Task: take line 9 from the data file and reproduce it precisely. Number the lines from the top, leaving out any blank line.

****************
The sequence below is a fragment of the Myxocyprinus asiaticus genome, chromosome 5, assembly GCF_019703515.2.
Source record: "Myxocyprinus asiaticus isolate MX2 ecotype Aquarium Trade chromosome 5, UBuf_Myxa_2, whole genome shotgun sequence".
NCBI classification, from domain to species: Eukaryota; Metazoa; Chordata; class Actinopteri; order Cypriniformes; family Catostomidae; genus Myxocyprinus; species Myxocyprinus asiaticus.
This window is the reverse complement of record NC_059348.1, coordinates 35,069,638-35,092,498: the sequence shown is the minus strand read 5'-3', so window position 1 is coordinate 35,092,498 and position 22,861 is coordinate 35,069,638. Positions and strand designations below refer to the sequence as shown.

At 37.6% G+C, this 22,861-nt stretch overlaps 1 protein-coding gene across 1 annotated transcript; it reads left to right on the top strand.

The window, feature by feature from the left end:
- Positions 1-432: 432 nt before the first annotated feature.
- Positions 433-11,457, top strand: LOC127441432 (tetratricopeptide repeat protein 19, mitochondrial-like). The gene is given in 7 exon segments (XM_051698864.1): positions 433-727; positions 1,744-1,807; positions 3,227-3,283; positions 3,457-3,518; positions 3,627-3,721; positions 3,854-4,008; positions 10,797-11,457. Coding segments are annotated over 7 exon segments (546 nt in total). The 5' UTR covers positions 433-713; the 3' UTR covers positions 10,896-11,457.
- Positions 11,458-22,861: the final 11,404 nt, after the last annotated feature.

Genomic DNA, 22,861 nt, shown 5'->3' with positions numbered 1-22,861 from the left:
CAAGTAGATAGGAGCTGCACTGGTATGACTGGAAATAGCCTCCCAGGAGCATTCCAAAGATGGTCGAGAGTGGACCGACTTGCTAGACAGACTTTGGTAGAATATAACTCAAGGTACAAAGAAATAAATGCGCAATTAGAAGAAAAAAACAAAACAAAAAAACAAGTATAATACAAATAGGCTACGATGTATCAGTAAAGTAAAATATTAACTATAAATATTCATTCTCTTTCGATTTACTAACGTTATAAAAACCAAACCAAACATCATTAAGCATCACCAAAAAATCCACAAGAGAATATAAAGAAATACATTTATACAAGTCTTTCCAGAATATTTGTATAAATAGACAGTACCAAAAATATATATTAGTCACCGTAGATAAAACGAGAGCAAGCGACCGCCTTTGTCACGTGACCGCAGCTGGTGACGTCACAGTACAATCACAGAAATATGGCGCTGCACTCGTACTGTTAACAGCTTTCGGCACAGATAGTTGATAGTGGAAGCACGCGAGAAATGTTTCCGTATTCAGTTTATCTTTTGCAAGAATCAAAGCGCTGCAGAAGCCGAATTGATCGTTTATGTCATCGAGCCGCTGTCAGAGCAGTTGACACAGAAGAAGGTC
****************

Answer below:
- Positions 11,458-22,861: the final 11,404 nt, after the last annotated feature.